This is the one component end users have the most control over. This is also the slowest component of any computer system. Being a major bottleneck, you want to overcome that with as fast of a drive configuration as you can afford. The OS and applications need enough data bandwidth to run smoothly. Just like your Internet connection at home. It can only upload and download data at a limited speed. Drives are the same way. Video editing uses multiple video and audio streams, live in real time, and can eat up a drive's bandwidth quickly. Thus, we leave the OS and applications on the internal system drive, and place all of our Events, Projects, and media on a secondary drive. This secondary drive is more times than not an external drive. Internal secondary drives will usually be in an older Mac Pro and are SATA. These are really nice for video editing. But when we move to laptops and newer desktop Macs, we need to go with external drives, so I'll discuss these. First let us look at the different types of drives themselves.
There are three types available: spinning disk, solid state, hybrids. Spinning disk, or HDD drives have platter that spin like DVDs do. They come in 5400 RPM and 7200 RPM speeds. For video editing, 7200 RPM is pretty much mandatory. It can read and write data to and from the spinning disks much faster. And unlike cars, the larger the drive the faster it will read/write data. That is because larger drives can have more spinning disks inside. An HDD is not simply one spinning platter, but 2 or more. The more platters, each having its own read/write head, the faster it can access data.
The drawback is that spinning disk drives crash and die more often than solid state drives, due to the mechanics of an HDD. They are also the slowest drive type.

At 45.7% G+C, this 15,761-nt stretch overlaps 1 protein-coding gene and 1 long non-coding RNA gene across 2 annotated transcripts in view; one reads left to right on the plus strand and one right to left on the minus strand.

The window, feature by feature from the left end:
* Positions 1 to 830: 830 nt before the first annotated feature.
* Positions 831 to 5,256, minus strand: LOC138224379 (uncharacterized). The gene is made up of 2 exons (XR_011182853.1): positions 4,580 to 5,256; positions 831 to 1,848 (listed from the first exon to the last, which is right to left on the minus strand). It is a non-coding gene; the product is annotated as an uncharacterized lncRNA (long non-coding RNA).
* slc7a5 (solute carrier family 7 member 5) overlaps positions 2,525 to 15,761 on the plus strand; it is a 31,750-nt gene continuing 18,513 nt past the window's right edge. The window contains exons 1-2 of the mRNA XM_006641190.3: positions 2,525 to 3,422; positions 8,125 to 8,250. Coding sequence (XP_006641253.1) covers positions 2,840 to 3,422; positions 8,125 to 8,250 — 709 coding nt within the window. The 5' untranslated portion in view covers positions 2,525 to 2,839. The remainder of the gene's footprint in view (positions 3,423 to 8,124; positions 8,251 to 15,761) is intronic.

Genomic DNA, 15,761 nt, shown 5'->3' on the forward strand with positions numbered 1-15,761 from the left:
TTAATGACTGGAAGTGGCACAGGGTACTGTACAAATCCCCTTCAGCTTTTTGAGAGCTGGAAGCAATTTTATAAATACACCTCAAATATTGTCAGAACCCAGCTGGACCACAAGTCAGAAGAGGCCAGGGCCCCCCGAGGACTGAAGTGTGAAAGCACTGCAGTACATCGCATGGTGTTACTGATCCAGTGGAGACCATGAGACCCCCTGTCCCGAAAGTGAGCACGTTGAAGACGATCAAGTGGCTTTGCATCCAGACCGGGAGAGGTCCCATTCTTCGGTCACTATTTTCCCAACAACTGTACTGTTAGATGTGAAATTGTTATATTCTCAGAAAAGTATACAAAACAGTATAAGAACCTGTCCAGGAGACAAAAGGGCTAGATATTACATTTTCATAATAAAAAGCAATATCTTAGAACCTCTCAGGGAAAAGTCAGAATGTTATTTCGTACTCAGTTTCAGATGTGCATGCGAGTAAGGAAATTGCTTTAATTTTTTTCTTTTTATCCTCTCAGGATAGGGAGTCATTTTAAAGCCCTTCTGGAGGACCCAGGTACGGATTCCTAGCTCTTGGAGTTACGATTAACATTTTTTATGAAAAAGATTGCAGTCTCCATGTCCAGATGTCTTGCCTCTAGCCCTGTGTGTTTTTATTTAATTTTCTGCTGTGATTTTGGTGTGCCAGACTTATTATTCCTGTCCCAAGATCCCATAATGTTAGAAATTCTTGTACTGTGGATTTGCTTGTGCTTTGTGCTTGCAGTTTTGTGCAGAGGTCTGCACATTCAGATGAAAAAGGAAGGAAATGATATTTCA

Solid state drives, or SSDs are much faster at reading and writing data. Since there are no moving parts, an SSD crashing is theoretically more rare than an HDD. Faster speeds mean they are better for video editing. The drawback is they do not have the storage capacity of, and are much more expensive than HDDs.
Finally we have hybrid drives, or as Apple has branded their own version of this, the Fusion Drive. This is an enclosure that has one SSD and one HDD drive in it. The OS and most used files are on the SSD side for speed. Lesser used files are on the HDD side for larger, more affordable storage capacity. These are a very good choice for the internal system drive in a Mac.
We have several choices of how to connect our secondary drive, which will hold all of our Events and Projects, to our Mac. The slowest and absolutely unacceptable for video editing is USB 2.0. The newer USB 3.0 is fast enough and very good for video editing. Be sure your Mac does in fact have USB 3.0 ports on it, or your brand new USB 3.0 drive will drop to the port's 2.0 speed, defeating the purpose.
External SATA (eSATA) is a wonderful option when used with RAID enclosures (see below). The draw back is that only a Mac Pro with PCIe slots, with an eSATA PCI card can give you the advantage. There are Firewire adapters that allow eSATA to connect to a FW800 port, but you sacrifice and don't get the full speed eSATA can really deliver.
Firewire 800 has been a long standing staple of video editing for external, secondary drives. I consider them just barely fast enough for high definition editing, and too slow for heavy compositing and complex multicam editing. Given the choice, go with USB 3.0 long before using FW800. But if you don't have a choice, FW800 is the way to go, instead of the unacceptable USB 2.0.
Thunderbolt is the future, like it or not. It is the fastest external connection, and the new version 2.0 will be even faster than today's version 1.0 ports. Thunderbolt with SSD drives are amazing for video editing. Thunderbolt with an HDD RAID is really nice. If you can afford it, a RAID on a Thunderbolt port is absolutely the way to go for video editing with FCP X. The only drawback is the price, but as more devices are manufactured and purchased, the prices have been steadily coming down.
If you have the money, a top of the line Mac with the largest number of CPU cores, fastest CPU speed, most powerful GPU, maximum RAM, and fastest Thunderbolt SSD drives would be ideal. But many independent editors don't have that type of cash just laying around. So balancing out what you can afford, knowing which components will effect your FCP X experience, and how they impact FCP X, can help you more easily chose a new Mac. This information can also help you decide what to upgrade, or even help with troubleshooting performance issues when you run in to them.